Every few years someone steps in it by claiming we are close to a cancer cure – as if all cancers are alike and we’ll soon have all the knowledge we need to cure the myriad forms of cancer.
The latest public figure to make that claim is Fred Hutchinson Cancer Research Center president Dr. Gary Gilliland. He recently told attendees at a life science industry conference in Seattle, Washington, that cancer is “running scared” and predicted a cure would come in the next decade.
“It is actually plausible that in 10 years we will have cures and therapies for most, if not all, human cancers,” Gilliland told the audience of pharmaceutical executives and investors during his keynote talk.
The work driving this advancement, according to Gilliland, comes from – not surprisingly – Fred Hutchinson Cancer Research Center and one of its spin-offs, Juno Therapeutics, which is heavily invested in immunotherapies. As reported by a GeekWire correspondent in attendance, Gilliland gushed about his institution’s progress,
“I have never seen anything like this in my life. You would not believe the types of responses that you see. People who have … widespread disease that has been refractory for every treatment that we have — in some cases on death’s door — and you give this cell-based therapy that was developed by Stan Riddell and Phil Greenberg at the Hutch and these tumors just melt away. People go into continuous, complete remission. You don’t need to keep giving the drug. You give it once. One infusion. And that’s it.”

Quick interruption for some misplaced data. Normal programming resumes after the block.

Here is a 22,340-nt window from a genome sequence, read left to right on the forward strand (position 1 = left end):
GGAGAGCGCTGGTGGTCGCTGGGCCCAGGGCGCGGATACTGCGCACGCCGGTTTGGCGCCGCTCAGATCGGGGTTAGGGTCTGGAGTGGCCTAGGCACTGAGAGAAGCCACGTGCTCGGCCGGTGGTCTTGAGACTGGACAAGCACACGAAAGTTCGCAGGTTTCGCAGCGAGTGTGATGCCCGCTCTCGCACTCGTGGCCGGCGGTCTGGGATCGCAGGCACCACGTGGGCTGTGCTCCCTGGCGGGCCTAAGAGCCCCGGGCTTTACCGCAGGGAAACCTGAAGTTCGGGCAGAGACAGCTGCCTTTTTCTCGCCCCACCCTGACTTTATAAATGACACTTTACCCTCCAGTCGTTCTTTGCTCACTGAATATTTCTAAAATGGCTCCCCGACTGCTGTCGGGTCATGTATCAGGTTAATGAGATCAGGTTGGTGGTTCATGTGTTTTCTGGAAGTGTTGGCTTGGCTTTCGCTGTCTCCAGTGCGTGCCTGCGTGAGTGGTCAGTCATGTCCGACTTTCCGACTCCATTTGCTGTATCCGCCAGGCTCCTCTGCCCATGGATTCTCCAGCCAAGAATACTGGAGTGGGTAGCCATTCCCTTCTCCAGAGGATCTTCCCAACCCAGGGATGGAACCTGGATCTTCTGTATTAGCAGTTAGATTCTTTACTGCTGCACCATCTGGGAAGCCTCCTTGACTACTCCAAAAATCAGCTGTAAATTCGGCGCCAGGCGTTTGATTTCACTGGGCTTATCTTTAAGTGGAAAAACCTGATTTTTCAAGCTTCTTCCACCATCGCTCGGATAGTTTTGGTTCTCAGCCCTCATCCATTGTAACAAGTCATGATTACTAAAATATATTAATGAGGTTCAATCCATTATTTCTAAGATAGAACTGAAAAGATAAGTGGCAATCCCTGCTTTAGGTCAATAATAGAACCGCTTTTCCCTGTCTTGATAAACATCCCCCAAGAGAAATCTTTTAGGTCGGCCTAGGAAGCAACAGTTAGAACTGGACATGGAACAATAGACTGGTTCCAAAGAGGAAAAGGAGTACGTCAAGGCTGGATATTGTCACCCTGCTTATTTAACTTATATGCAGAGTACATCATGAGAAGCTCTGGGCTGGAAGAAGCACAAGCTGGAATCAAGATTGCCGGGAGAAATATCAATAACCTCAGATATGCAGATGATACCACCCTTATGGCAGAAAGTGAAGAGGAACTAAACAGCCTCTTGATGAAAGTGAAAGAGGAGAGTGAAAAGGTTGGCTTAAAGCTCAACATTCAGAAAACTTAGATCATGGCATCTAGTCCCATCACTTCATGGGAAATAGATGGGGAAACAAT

CNBC dutifully reported that “A cure for cancer is on its way” and Seattle’s King5 TV station provided further insight when it reported that “The acceleration and optimism is being fueled by this week’s announcement of $1 billion investment (by Celgene) to Juno Therapeutics, a Fred Hutchinson spinoff company that is developing these new therapies.”
You gotta wonder if the potential cure is driving the investment or if the investment is driving the hype.
These types of inflated “cancer cure” claims don’t sit well with many in the medical community. It encourages the flow of research dollars into potentially profitable realms at the expense of more deliberate research and leaves the public with false hopes, says Steven Miles, MD, professor of Medicine and Bioethics at the University of Minnesota’s Center for Bioethics.